Format:Hardcover|Verified Purchase
I read it with great interest because it shows some points of Ismays life I didn't know before!'
Ismay was not as bad as people said.
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4 of 5 people found the following review helpful
5.0 out of 5 stars Excellent "new take" on the Titanic 2 Sep 2011
By Jill Meyer TOP 500 REVIEWER
It's almost 2012 and we're heading towards the 100th anniversary of the sinking of the "Titanic". Almost everything that can be written about the Boat vs Iceberg has been written in the past century. British historian Frances Wilson, in her brilliant new book, "How to Survive the Titanic or The Sinking of J Bruce Ismay", has found a new angle on the disaster. She looks at Bruce Ismay - is he a passenger or is he an officer - the owner of the "Titanic" who sets off on her maiden voyage and survives the sinking and, loses himself in the process.

Wilson combines fictional history with actual history and compares Joseph Conrad's tragic figure of "Lord Jim" with Ismay. Even if you haven't read "Lord Jim" - and I had not - Wilson's writing about the two men, each afflicted with the guilt of survival, is beautiful. Ismay, an aloof man, has very little emotional contact with his family or his business associates. He is a loner; a successful man in business who lives within his own mind in every other part of his life. He survives the sinking by another twenty or so years, but having successfully staved off death, he lives the rest of his life knowing that the survival carries a taint of dishonor. Why did he live when 1500 others died on a ship that did not carry enough life boats to save everybody on the ship? The lack of lifeboats was the result of a directive from Bruce Ismay who considered the "Titanic" to be "unsinkable" and the extra lifeboats to be "unslightly". Wilson writes about the testimony Ismay, members of the crew, and survivors gave in hearings in New York, Washington, and London.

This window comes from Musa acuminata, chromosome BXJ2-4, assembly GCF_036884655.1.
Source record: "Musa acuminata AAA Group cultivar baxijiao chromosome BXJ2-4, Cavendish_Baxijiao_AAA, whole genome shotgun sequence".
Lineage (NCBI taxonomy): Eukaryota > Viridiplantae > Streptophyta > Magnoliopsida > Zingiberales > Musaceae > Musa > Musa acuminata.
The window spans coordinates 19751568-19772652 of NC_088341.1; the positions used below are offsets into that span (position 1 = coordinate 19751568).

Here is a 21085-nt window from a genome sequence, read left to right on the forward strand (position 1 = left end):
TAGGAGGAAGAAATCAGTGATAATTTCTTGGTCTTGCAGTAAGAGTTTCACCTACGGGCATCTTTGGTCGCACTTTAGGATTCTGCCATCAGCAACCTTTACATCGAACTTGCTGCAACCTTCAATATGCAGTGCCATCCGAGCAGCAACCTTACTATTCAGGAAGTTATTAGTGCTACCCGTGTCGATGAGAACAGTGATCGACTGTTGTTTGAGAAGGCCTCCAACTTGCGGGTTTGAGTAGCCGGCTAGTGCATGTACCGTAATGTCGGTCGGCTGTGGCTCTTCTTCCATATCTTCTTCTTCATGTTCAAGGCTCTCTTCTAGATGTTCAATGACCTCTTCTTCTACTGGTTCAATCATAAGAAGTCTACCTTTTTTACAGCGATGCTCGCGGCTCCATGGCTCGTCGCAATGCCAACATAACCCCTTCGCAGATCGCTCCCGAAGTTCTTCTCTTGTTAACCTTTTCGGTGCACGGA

Wilson's writing is exquisite. She combines history, literature, and a healthy dose of psychology in a wonderful addition to the collection of "Titanic" books.
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6 of 8 people found the following review helpful
5.0 out of 5 stars Centre of His Own Story 17 Sep 2011
Format:Hardcover|Verified Purchase
'Always awkwardly positioned....He is never at the centre of his own story.' Frances Wilson puts this right and gives us a full account of J.Bruce Ismay.

Having read Beesley, Gracie, Lightoller on the Titanic (Don't you prefer the 'the'? Seems much more natural to me), I had no plans to read more on the story, but the enthusiastic reviews for Frances Wilson's book persuaded me. The praise is warranted too. I notice there is Guardian workshop for writing biography led by Ms Wilson and I would love to go. However, 500 in the current economy is a bit much for us steerage class passengers. Probably, it is not necessary as her Ismay book is a masterclass in itself in good biography.